BY CATHERINE MUZZY
The calendar and clock shaped the schedule of my life as a parent of three and a former educator. Likewise, the school calendar and the clock have traditionally governed “how families organize their lives, how administrators oversee their schools, and how teachers work their way through the curriculum” (National Educational Commission on Time and Learning, 1994). There was always a predictable rhythm and pace to life, and it caused me to mentally package segments of time into manageable categories: work, family, play, eat, and sleep (repeat).
But when the pandemic hit in 2020, life, as I knew it, came to a screeching halt. Suddenly the days ran together, and the cadence of the week shifted—which was surprisingly freeing and joyous. Thankfully, the California shelter-at-home order had a few recreational exceptions including equestrian activities, and so our youngest daughter, Lily, and I leaned in further to our favorite hobby, making it an official business.
While the rest of our family stayed home, Lily and I had to tend to our growing herd. As a perfect pony-size rider, Lily offered others who had lost their lesson kids, help with exercise and grooming. Our days were long and blissful. When things started to open again, we realized that we didn’t want to return to our former way of life. Life at the barn was the life we wanted!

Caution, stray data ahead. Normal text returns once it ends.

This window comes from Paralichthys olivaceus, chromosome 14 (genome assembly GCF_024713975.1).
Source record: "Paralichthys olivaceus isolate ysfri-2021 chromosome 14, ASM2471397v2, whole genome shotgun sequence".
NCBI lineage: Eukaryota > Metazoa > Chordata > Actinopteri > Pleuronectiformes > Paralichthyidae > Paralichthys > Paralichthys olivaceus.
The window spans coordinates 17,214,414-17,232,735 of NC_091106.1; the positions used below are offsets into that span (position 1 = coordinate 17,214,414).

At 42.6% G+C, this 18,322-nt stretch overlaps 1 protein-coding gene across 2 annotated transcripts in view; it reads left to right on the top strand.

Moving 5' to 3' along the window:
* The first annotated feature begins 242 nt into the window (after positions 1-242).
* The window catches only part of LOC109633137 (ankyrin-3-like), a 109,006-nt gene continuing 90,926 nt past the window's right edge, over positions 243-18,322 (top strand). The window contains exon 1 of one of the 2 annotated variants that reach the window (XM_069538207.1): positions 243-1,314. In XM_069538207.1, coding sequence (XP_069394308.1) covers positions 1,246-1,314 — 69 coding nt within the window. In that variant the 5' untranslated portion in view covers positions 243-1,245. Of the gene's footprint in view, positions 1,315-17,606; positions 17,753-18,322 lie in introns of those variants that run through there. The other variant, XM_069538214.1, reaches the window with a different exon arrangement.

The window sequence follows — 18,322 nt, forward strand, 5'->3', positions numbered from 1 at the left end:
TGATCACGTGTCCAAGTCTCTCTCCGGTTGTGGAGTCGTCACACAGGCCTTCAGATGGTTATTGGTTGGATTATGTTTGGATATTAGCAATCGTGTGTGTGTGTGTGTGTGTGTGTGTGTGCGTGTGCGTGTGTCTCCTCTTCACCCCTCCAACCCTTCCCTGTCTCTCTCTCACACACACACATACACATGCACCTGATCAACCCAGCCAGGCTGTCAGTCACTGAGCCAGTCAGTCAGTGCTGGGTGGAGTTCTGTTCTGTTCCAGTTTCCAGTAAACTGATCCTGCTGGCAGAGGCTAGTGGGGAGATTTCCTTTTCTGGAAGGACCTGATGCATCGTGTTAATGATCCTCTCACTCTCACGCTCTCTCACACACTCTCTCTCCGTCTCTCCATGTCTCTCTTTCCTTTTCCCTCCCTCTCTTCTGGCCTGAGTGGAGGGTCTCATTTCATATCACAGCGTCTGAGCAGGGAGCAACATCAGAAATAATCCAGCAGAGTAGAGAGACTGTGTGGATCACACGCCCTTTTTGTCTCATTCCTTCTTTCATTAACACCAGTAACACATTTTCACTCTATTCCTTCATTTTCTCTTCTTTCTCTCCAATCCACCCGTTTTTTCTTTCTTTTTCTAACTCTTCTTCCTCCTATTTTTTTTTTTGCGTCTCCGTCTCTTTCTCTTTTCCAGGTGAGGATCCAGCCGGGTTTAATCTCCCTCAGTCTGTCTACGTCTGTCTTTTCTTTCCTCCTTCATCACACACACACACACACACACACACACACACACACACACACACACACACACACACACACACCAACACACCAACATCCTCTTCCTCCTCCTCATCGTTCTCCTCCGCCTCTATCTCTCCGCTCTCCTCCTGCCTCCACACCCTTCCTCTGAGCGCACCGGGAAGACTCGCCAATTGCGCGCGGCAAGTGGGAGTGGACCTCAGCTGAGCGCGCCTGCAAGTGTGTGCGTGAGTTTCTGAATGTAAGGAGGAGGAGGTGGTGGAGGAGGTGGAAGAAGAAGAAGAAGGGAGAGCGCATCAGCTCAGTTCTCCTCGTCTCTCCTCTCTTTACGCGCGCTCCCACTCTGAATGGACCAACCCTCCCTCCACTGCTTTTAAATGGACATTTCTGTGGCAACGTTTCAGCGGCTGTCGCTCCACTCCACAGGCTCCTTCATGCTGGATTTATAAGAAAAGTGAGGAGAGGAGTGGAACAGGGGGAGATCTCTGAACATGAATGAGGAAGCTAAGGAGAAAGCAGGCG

Homeschool became a more viable option and so we dedicated our daytime hours fully to the horses: grooming, feeding, treating, training, and showing. Our immediate family witnessed our transformation. Though they quickly learned to steer dinner conversations away from the horses, I think they were secretly jealous of our newfound purpose and lack of schedule.
Non-horse people don’t easily understand that spending an entire day at a show or at the barn is often not only necessary but also totally fulfilling and wonderful! When Lily and I recently stayed with my in-laws for an out-of-town show series, we left their house before sun-up and returned exhausted, long after the sun had set. My father-in-law, a former business executive and now an over-scheduled retiree, was baffled as to how a single “hobby” could keep us busy all day long. It was unfathomable to him that within the same block of time he had accomplished a work-out, played a round of golf, hit balls at the range, made numerous phone calls, checked his investments, supervised the handyman on a repair, read the paper, played bridge, and prepared and ate dinner while he watched the evening news… and that “all” we had done was go to the horse show.
Almost nightly as we returned from the show, he asked for a recount of our day because he simply couldn’t believe that we had spent so much time there. It’s difficult to quantify time spent at a horse show to an outsider—especially one who has a clock-oriented mindset. As equestrians know, things don’t happen neatly or as scheduled within the horse show vortex.